Feeding Practices and Associated Factors During Diarrheal Disease Among Children Aged Less Than Five Years: Evidence from the Ethiopian Demographic and Health Survey 2016
Received 29 October 2020
Accepted for publication 9 February 2021
Published 18 February 2021 Volume 2021:12 Pages 69—78
Checked for plagiarism Yes
Review by Single anonymous peer review
Peer reviewer comments 2
Editor who approved publication: Professor Roosy Aulakh
Chalie Tadie Tsehay, Andualem Yalew Aschalew, Endalkachew Dellie, Tsegaye Gebremedhin
Department of Health Systems and Policy, Institute of Public Health, College of Medicine and Health Sciences, University of Gondar, Gondar, Ethiopia
Correspondence: Andualem Yalew Aschalew
University of Gondar, P. O. Box: 196, Gondar, Ethiopia
Purpose: Diarrhea is a common childhood illness and one of the leading causes of death in young children globally. In Ethiopia, a significant number of deaths and hospitalizations in under-five children are related to diarrheal diseases. Inappropriate feeding during diarrhea leads to a double burden of diarrhea recurrence and malnutrition among children. However, empirical evidence is limited in Ethiopia. Thus, this study was aimed to assess feeding practices and associated factors during diarrheal disease among children aged less than five years in Ethiopia.
Patients and Methods: The study used the Ethiopian Demographic and Health Survey (EDHS) 2016 data. A two-stage stratified sampling technique was applied to identify 917 under five years children. Generalized linear mixed model analyses were computed, and a P value of less than 0.05 and an adjusted odds ratio (AOR) with a 95% confidence interval (CI) were used to identify statistically significant factors with feeding practices.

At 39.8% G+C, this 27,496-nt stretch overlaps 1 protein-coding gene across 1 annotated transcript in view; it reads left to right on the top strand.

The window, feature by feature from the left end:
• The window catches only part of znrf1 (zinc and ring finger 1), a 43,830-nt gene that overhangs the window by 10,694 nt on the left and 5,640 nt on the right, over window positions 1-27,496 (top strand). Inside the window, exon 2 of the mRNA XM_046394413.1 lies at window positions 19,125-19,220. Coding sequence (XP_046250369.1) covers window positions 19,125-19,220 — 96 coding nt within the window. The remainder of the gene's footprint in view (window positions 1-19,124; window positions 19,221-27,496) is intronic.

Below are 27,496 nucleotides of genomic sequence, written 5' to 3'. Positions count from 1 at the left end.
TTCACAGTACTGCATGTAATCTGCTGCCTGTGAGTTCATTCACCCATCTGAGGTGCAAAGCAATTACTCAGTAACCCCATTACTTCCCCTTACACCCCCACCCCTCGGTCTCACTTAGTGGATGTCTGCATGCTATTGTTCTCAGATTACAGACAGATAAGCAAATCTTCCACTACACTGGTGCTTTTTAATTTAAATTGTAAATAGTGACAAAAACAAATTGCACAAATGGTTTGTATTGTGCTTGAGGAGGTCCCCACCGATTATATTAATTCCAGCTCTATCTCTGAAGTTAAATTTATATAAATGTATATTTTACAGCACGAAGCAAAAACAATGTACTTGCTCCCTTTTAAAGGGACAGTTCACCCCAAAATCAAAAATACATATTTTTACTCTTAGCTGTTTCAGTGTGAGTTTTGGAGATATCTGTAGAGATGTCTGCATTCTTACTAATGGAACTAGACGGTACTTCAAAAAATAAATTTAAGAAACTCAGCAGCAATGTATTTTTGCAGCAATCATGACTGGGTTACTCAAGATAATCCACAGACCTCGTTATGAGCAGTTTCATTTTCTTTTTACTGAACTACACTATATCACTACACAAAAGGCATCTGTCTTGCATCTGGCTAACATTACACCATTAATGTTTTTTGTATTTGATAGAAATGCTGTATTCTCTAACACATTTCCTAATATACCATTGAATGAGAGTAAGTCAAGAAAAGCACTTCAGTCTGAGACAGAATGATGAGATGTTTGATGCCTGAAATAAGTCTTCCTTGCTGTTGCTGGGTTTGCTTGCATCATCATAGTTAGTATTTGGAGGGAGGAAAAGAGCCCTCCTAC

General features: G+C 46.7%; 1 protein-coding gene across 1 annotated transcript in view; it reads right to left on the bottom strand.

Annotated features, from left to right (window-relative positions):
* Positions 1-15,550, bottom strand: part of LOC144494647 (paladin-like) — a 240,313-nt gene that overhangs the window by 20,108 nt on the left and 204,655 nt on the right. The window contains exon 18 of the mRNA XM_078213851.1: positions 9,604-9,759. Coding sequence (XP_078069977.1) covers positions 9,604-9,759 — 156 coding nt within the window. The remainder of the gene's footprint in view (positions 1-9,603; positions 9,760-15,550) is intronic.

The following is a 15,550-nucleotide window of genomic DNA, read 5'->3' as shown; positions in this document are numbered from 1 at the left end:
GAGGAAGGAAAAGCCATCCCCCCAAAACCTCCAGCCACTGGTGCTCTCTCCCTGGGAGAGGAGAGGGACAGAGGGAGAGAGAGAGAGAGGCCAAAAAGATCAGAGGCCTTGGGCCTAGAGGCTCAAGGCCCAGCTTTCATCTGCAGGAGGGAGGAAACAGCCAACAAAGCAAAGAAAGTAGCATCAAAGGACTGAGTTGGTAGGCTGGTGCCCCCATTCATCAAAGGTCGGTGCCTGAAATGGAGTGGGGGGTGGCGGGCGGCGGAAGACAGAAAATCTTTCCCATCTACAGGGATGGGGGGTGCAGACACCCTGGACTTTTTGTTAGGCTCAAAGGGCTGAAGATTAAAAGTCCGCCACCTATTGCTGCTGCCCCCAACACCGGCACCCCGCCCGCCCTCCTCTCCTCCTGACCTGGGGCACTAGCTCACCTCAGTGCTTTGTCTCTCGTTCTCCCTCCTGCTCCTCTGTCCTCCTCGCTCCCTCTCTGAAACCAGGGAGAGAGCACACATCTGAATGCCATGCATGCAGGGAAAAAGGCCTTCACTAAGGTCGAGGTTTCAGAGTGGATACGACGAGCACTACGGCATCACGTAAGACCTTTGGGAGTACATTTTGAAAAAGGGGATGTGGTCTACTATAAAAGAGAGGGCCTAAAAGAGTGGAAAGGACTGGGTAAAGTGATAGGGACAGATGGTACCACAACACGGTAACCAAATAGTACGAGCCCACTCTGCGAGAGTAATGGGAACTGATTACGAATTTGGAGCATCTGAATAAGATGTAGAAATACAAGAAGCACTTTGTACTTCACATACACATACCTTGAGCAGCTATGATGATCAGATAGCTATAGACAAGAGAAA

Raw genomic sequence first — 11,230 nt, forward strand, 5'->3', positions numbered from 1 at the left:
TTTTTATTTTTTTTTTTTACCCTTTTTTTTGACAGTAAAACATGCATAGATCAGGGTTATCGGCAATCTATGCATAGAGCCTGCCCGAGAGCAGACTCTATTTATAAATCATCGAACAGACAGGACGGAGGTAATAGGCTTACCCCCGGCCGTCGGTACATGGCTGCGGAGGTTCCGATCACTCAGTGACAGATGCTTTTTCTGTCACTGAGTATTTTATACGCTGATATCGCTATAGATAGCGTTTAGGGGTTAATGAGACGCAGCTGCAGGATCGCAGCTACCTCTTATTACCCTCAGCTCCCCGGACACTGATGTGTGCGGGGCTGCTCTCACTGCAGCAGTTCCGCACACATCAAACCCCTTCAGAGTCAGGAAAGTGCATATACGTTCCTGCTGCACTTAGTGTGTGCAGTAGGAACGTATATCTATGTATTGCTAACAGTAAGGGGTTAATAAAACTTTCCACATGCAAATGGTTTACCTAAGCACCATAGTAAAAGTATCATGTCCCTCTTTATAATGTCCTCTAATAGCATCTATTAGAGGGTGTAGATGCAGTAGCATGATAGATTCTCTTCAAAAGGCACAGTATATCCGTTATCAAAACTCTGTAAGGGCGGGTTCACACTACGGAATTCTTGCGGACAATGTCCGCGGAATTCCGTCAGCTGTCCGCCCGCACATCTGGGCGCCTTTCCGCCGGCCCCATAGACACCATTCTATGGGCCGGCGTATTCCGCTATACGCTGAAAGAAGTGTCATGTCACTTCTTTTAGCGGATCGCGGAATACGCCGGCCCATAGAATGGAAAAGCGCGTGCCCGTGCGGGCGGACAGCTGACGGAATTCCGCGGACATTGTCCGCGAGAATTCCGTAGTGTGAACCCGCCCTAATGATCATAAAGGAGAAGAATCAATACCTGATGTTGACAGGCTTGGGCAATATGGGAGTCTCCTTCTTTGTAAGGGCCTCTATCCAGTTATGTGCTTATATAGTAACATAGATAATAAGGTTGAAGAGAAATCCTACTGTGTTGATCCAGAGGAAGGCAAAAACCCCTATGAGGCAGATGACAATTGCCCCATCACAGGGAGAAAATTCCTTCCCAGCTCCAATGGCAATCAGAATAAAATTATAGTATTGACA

Results: The majority (92.5%) of mothers were married. Out of the participants, (54.1%) of children were male; 55.6% of them were in the age group of 6– 23 months. The appropriate feeding practices for children aged less than five years who had diarrhea was 15.4% (95% CI: 13.7%-18.2%). Mothers aged 25– 34 years (AOR: 0.6, 95% CI: 0.4– 0.9), agricultural occupation of mothers (AOR: 2.2, 95% CI: 1.3– 3.6), mothers attended four and more antenatal visit (AOR: 2.3, 95% CI: 1.3– 4.32) and mothers who had a postnatal checkup within two months of birth (AOR: 1.9, 95% CI: 1.1– 3.2) were factors statistically associated with child feeding practices during diarrhea.
Conclusion: Less than one-fifth of under-five children practiced appropriate feeding during diarrheal disease. Working in agriculture and attending antenatal care and postnatal checkup within two months were positively influencing feeding practice. Therefore, the government of Ethiopia needs to strengthen the existing maternal and child health services.
Keywords: feeding practices, diarrheal disease, under-five children, Ethiopia
Globally, in 2018, an estimated 5.3 million under the age of 5 years children were died, mostly from preventable causes and almost half of the deaths have occurred within the first month of life.1 Sub-Saharan Africa (SSA) and Southern Asia were accounting over 80% of the under-five death.2 In Ethiopia, 1 in 15 children died before reaching the fifth birthday.3 Diarrhea is a common illness and the second leading cause of death in young children.4 About 19% of under-five deaths, globally, and 30% of pediatric admission in developing countries are related to diarrheal disease.5–7 In Africa diarrhea among young children accounts for the biggest reason for disease and nearly 50% of deaths among young children occurs because of diarrhea.8 Ethiopia is one of the five countries with the highest diarrheal disease burden among children under the age of five years. Studies in Ethiopia have revealed that diarrheal disease accounts for approximately 8.4% to 27% of all under-five deaths. Moreover, 16% of all under-five hospitalizations and 14% of all outpatient visits were due to diarrheal disease.9,10